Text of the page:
Located in the North Atlantic Ocean, directly east of Greenland, Iceland is Europe's western most country, the second largest island in the North-Atlantic ocean, and a little over 3 hours flight from London, Paris or Copenhagen.
If Iceland is anything, it's photogenic. Surrounded by the icy waters of the North Atlantic Ocean and Greenland Sea, mountains and glaciers dominate the landscape, with scattered geothermal areas of mud pots and steam vents thrown in. Countless small islands and bays ring the country, and the rural areas are often moon-like in appearance.
On March 21, 2010, the Eyjafjallajokull Volcano in southern Iceland erupted for the first time since 1821, forcing 600 people to flee their homes. Further eruptions in April forced hundreds of people to abandon their homes. And in fact, the resultant cloud of volcanic ash brought major disruption to air travel across Europe.
Today visitors are returning to Iceland, and return they should as it remains one of the most alluring destinations on our planet.
One of Iceland's stylish rural buildings.
In this country where rain is as common as air, flowers of all description dot the landscape.
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The Blue Lagoon geothermal spa is one of the most visited attractions in Iceland. The steamy waters are part of a lava formation.
The warm waters are rich in minerals like silica and sulfur and bathing in the Blue Lagoon is reputed to help some people suffering from skin diseases. The water temperature in the bathing and swimming area are bath-water warm. Iceland has a strict code of hygiene and guests are required to shower without clothing in the communal shower area before and after bathing, and I did just that.
The Seltun area is one of the many high-temperature geothermal regions in Iceland. It's replete with mud pots and steam vents; water and mud boil in exposed pools and the air is thick with sulfur.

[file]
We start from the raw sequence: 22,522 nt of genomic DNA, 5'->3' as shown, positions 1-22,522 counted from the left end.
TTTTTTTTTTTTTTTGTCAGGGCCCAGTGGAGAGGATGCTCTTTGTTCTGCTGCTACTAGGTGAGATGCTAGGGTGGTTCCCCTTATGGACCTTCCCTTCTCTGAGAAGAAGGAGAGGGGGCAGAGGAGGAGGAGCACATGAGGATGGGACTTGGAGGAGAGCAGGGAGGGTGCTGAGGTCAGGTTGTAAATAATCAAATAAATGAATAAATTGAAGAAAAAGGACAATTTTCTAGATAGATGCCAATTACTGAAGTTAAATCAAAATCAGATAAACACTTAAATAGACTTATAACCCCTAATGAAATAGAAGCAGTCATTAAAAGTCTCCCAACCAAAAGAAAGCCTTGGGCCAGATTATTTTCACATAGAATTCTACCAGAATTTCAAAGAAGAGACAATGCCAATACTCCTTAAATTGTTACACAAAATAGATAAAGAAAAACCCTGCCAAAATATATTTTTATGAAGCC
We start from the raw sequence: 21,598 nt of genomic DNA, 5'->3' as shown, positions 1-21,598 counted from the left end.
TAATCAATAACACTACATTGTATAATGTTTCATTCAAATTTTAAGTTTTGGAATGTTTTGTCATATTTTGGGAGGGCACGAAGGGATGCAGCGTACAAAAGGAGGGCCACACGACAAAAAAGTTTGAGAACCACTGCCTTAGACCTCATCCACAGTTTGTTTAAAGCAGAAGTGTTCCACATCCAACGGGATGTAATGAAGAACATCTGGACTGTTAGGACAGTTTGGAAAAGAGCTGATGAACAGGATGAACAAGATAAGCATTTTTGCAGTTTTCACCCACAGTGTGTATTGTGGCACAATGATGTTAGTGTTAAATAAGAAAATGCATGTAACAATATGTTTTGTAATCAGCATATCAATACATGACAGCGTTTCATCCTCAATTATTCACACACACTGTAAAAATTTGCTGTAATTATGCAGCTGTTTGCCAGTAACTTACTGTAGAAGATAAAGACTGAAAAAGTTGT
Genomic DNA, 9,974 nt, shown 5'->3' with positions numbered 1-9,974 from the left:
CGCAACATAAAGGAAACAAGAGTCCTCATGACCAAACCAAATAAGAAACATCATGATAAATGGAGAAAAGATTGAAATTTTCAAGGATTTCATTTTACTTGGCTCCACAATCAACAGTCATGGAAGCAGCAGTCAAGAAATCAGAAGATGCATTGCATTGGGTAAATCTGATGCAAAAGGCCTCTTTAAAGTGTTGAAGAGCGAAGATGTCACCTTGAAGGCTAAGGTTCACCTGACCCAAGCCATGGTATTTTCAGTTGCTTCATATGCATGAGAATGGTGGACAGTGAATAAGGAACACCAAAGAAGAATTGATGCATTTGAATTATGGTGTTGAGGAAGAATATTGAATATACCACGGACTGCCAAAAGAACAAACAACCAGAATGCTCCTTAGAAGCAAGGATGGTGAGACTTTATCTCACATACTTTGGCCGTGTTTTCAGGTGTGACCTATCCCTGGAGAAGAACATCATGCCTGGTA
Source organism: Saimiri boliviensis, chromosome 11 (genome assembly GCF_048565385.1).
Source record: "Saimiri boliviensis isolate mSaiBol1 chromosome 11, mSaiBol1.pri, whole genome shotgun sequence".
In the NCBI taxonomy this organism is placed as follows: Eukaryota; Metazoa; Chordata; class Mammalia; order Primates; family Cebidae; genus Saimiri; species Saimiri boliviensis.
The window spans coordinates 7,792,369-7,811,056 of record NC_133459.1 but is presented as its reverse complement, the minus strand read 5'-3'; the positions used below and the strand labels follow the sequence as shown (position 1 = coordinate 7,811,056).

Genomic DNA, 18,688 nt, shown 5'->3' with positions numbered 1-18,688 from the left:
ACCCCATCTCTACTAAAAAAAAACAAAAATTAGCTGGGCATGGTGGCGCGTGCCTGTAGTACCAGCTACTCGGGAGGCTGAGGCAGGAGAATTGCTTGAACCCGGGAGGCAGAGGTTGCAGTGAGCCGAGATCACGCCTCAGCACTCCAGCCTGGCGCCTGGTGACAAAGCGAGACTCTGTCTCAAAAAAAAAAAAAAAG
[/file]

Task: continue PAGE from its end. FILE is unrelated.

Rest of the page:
Just to the northwest of Reykjavik is the small island of Vioey. It has been inhabited since 1943, but a former settlement has been proven to exist there in the 10th century. During the 12th century a chapel was constructed, and a monastery was founded in 1225, existing till the final assertion of Reformation by the end of the 16th century. The island and that former monastery (which is now a restaurant) can be visited by ferry from Reykjavik harbor.
Kleifarvatn is the largest lake on the Reykjanes peninsula in Iceland, situated in the southern part of the peninsula on the fissure zone of the Mid-Atlantic Ridge. The lake's greatest depth is 97 m. After the big earthquake in 2000, the lake began to diminish, and 20% of its surface has since disappeared. The cracks that opened up in the earthquake have since then slowly filled again and by 2008 the lake had regained its previous surface level. Note the black sand
The Faxafloi Peninsula extends from Iceland's southwestern coast into the North Atlantic Ocean. It's a rugged stretch of land where huge waves relentlessly batter the shoreline, wearing down the cliffs.
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